Out with the old, In with new. A retrospective perspective.


The world of DJing has forever changed. And that’s not a bad thing. The #massivelyepic party we threw last night at #thedelancey was as much of a thrill as ever before. The set-up and preparation were a bit different…

I started DJing in 1995, about a year or two after I thought I became a 7th grade mix tape pro, and then learned about mixers at Radio Shack.

The Beginning Years: 1995-2004

By age 17, DJ Wacko Jacko, DJ Swerve and I all worked for Wacko Jacko’s DJ Service had all the local proms, a couple weddings and a couple of 18+ clubs rotating, with a mitzvah or two on lock-down. Connecticut DJ, later called DJ World, was our main access to equipment and music. Every Saturday we’d make the trek in search of new music and whatever else. Each of us built our own arsenal of equipment -cd players, amplifiers, speakers, lights, and most importantly CDs.

Back then, it was difficult to find and curate music. Computers and burning were new, and custom compilations were key. Mail order subscriptions just started with Radioactive, PromoOnly, and Top Hits. Our search once took us up to Niagra Falls, Canada side for the International DJ convention. There we competed for Best Male Interactive Entertainers, pulled off a solid Strokin by Clarence Carter and won Third Place internationally. We also picked up some new Gecco Flashers and a sick book of CDs only available in Canada – Boom! Platinum Series move over!!

As we endeavored down the path of mobile Djing and Party Rocking, I always had a nagging interest in learning how to spin vinyl as well. Many weekends were spent traveling to Satellite records, and Cutlers in New Haven, desperately in search of yhe next grooviest dance cut, even though it may never see the light of day, or dance floor for that matter. Every night I would spin dance cuts in my bedroom and basement studio, barely audible as not to wake anyone.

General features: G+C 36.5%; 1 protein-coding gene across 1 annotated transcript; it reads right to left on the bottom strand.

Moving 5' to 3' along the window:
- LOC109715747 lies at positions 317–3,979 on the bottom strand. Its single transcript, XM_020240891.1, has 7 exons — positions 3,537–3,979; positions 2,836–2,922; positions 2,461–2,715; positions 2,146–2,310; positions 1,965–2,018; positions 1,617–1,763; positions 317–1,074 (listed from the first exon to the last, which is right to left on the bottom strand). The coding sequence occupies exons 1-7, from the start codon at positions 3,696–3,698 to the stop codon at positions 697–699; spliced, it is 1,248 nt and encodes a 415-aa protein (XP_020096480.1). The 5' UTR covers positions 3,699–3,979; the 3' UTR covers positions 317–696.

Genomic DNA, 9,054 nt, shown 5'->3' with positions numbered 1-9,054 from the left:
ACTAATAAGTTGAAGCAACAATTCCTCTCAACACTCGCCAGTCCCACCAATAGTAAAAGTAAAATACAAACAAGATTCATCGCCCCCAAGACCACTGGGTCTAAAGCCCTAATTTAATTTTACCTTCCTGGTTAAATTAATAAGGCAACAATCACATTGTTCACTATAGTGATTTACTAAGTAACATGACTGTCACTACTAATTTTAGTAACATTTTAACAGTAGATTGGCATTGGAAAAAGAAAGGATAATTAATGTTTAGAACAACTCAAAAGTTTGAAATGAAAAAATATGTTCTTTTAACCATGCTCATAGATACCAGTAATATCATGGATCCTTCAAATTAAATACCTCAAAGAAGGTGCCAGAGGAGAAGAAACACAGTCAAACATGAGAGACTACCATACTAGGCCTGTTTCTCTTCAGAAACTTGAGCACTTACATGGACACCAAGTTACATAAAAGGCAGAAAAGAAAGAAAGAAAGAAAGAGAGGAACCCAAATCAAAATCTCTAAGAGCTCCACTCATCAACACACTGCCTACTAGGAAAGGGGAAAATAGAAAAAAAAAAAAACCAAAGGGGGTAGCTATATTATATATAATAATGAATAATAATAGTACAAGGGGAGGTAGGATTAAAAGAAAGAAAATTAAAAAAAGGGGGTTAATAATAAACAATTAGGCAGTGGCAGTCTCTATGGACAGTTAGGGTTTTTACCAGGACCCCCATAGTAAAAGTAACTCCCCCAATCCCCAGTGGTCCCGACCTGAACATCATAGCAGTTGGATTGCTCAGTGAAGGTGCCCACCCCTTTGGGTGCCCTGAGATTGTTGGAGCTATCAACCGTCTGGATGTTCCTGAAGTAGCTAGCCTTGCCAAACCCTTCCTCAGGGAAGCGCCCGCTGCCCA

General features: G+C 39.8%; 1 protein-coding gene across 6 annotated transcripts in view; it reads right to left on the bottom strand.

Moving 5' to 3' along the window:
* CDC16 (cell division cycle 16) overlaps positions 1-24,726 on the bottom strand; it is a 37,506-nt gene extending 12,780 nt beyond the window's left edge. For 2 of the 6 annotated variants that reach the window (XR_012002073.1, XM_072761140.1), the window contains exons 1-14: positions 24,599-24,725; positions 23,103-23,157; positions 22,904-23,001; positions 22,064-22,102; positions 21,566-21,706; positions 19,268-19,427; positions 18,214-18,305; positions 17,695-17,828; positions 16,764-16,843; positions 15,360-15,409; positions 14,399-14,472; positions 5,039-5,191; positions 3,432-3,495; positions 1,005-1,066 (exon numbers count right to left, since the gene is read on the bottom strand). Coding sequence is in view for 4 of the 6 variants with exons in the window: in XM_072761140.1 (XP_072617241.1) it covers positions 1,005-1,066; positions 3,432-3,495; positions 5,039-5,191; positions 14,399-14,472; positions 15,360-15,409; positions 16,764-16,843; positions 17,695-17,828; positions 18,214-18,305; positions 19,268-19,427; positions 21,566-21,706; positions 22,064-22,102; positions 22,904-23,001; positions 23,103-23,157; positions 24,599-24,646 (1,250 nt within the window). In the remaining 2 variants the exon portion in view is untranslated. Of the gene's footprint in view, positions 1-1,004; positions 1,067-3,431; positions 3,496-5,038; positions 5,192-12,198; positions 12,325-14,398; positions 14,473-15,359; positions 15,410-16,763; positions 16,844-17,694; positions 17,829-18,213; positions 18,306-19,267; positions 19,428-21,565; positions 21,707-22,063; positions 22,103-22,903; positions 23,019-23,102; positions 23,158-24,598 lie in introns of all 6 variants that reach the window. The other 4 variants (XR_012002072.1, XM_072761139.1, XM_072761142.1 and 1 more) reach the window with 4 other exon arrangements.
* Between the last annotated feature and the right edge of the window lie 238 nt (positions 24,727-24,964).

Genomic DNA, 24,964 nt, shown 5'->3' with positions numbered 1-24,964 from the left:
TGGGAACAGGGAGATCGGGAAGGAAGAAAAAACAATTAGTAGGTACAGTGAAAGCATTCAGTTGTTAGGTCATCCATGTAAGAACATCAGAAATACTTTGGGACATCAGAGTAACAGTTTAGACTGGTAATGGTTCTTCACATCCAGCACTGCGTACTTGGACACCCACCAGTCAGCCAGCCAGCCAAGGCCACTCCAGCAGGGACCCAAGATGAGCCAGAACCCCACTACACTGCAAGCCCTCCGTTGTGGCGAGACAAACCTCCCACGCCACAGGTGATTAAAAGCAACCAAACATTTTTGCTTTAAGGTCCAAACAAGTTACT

Back in the late 90’s, dance music was an underground thing, that eventually turned into the rave and drug thing. Why was it underground? Because every time a “techno” club opened it would shut down 3-6 months later. New York City was a different story, and so was Boston. But in Connecticut, peeps only knew two types of music – Hip Hop and mainstream pop!

Equipment back then was big, heavy and slow to work. Pioneer has always been great. We all own/owned CDJ 100s, 200s, 500s, 700s, 800s, and 1000s. I still use my old DJM 500 mixer, just used it last night. To any young DJs out there, be nice to your equipment, it will pay you dividends in return!

With college, we each went off and built on the initial experience we gained during high school. This mostly consist of massive parties, sorority formals, campus events, weddings and of course a wide range of random DJ set-ups just because.. (Golf carts, floats, boats, tailgates, treehouses, etc…)

During these times we all learned how to prepare, execute and adapt to needs and situations. We learned how to handle all sorts of crowds, authorities and partying people. We made mistakes, and saves. We learned how to read, manage, make and disperse a crowd. Most importantly we learned how to be ourselves and cast doubt aside, we learned how to harness the che and bring it!

One summer I was dating a lovely young lady who spent her summers driving cab on Martha’s Vineyard. So I moved out, drove cab, and DJ Friday nights at the Atlantic Connection in OB. Back at school we would spend hours upon hours spinning records in the dorm room or at local house parties. DJs from all over would stop in, and of course everyone carried a bag of 12inch beats. We would spin until we couldn’t stand or see straight anymore.. Im talking 8, 10, 12, sometimes 15 hours or more… Jajaja the good ole days!

By 2004 we all had started our own companies. I had just graduated from UConn, and hung out for a semester to DJ and think about life before responsibility. Later that summer i moved to Milford. I had my mind set on throwing the largest New Year’s Eve party in CT that year. So I teamed up with a local crew in Stamford and we picked up weekly residencies at Club Mor and Rain Ultra Lounge. Feeling the pressures to get a real job, I found work in as a designer at the Stamford Advocate during the day.

That year, I spent many late nights on couches as we developed what would become The Emperor’s Ball -A Unique, One of a Kind New Year’s Eve. By this point I had run and produced many parties and events in college. Events, parties and banquets that cost thousands of dollars and resulted in pallets of empty kegs. As the VP of Programming, Social Chair and Chief Responsibility Officer of my Fraternity, I had plenty of experience running things, and this was the next big challenge!

Next Post – The Wonder Years 2004-2009


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